2015.37: Never to Forget

Today the Harris County Criminal Lawyers Association held a ceremony in honor all of the local criminal-defense lawyers who have died. There are 125 names on the list; I’m sure we’re forgetting some, but we only started keeping track in 2006 (it was Robb Fickman’s idea, during Wendell Odom’s presidency). Most of us will never find more than fleeting fame; the purpose of the ceremony is to remember those who have fought the good fight, and might otherwise be forgotten.

We invited Harris County’s thirty-seven criminal court judges to the ceremony. Three attended:

  • The Honorable Brad Hart, Judge of the 230th District Court;
  • The Honorable Ryan Patrick, Judge of the 177th District Court; and
  • The Honorable Kristin Guiney, Judge of the 179th District Court.

The Honorable Marc Brown, Justice of the Fourteenth Court of Appeals, also attend us to show respect for our fallen comrades.

The following did not deign to attend:

  • Paula Goodhart;
  • Bill Harmon;
  • Natalie C. Fleming;
  • John Clinton;
  • Margaret Harris;
  • Larry Standley;
  • Pam Derbyshire;
  • Jay Karahan;
  • Analia Wilkerson;
  • Dan Spjut;
  • Diane Bull;
  • Robin Brown;
  • Don Smyth;
  • Mike Fields;
  • Jean Hughes;
  • Ruben Guerrero;
  • Michael McSpadden;
  • Stacey W. Bond;
  • Judge Marc Carter;
  • David Mendoza;
  • Mary Lou Keel;
  • Katherine Cabaniss;
  • Catherine Evans;
  • Denise Bradley;
  • Jeannine Barr;
  • Jim Wallace;
  • Vanessa Velasquez;
  • Renee Magee;
  • Jan Krocker;
  • Brock Thomas;
  • Susan Brown;
  • Maria T. Jackson;
  • Denise Collin; and
  • Mark Kent Ellis.

I’m sure that every one of them has a Very Important Reason for failing to post, even though they were invited a month ago and reminded at least twice since then. I doubt that any of them (except maybe Billy Harmon) would admit that the Very Important Reason is that they can’t be bothered to feign respect for our fallen brethren, and by extension to us. It is not, after all, election season, so there’s no point in pretending to respect the role of the defense or those who fulfill it.

If we had the ceremony in the summer or fall of an even year, the judicial turnout would be much higher. That’s okay: “higher” is not “better.” This way we find out who are friends really are.

Today’s ceremony was about remembrance, and I promise that in the summer and fall of even years to come, when those listed above are seeking campaign contributions, endorsements, votes, and support, the defense bar will remember.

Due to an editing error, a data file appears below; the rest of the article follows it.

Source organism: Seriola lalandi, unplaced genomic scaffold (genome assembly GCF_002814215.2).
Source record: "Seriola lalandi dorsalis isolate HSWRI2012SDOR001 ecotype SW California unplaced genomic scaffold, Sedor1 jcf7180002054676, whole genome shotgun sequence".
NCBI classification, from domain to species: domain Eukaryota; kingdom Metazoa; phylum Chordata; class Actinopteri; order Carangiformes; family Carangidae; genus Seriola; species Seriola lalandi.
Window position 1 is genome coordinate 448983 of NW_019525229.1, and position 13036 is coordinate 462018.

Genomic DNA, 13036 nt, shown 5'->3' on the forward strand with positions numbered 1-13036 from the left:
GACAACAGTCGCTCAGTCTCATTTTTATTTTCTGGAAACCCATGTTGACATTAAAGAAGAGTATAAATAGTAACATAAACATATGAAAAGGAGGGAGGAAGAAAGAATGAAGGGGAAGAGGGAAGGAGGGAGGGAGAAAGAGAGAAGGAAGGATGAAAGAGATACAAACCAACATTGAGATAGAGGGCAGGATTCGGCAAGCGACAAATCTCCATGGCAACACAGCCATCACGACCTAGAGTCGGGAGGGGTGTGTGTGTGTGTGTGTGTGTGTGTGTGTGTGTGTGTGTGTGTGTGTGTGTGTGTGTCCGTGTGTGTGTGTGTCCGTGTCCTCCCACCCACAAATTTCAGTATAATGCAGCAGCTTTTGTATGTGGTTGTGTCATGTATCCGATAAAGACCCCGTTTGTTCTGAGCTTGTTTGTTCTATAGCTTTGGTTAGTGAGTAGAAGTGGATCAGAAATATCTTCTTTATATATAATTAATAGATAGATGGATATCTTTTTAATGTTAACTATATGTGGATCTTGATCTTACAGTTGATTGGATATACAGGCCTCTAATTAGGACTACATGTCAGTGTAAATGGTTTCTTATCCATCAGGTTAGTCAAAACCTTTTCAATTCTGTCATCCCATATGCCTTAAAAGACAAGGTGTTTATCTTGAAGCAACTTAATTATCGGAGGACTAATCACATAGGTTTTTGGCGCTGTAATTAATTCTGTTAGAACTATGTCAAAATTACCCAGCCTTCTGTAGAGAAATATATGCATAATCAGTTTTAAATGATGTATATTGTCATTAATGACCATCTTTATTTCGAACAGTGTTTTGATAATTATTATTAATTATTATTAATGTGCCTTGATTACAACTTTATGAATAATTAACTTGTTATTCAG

6 responses to “2015.37: Never to Forget”

  1. Mark- It is one thing for the judiciary to treat those of us who are living with disrespect. We are, unfortunately, accustomed to that. It is quite another thing for the judiciary to disrespect our dearly departed brothers and sisters. Today the judiciary did just that. The judiciary disrespected our dearly departed brothers and sisters. Today the judiciary disrespected some of the finest men and women I havd ever known.

    I know that Judge McSpadden, Judge Carter, & Judge Ellis have attended past ceremonies and for that I am grateful.

    However, The vast majority of judges never come to our memorial ceremonies. Today NOT ONE county court judge posted. Who are they to disrespect our brothers and sisters in this manner?

    People, including judges, define themselves by their words and deeds. Today, the vast majority of the judiciary defined themselves very poorly. Shame on them.

    The disrespect shown our brothers and sisters is

    Robb Fickman

    • No, but I did check to see which judges had sent their regrets in the month after they were invited because they couldn’t change their travel plans or arrange their trial schedules to take half an hour on a Thursday to ride a private elevator down 13 floors to attend the ceremony.

  2. I am not surprised. The judges rarely attend this ceremony. They are too busy forcing guilty pleas and sentencing people to prison to give up 20 whole minutes to come honor deceased defense lawyers. Besides, the dead can’t give campaign contributions to keep them on the bench.

    In general, defense lawyers are nothing more than a nuisance to their BFFs in the DA’s office – you crowd their dockets, insist on jury trials, demand they follow the law… Troublemakers!

  3. Remembering our fellow departed criminal defense lawyers is an event that the judiciary mustn’t
    miss. We all have to show respect for these honorable individuals for the services and the contribution they have made to the community.

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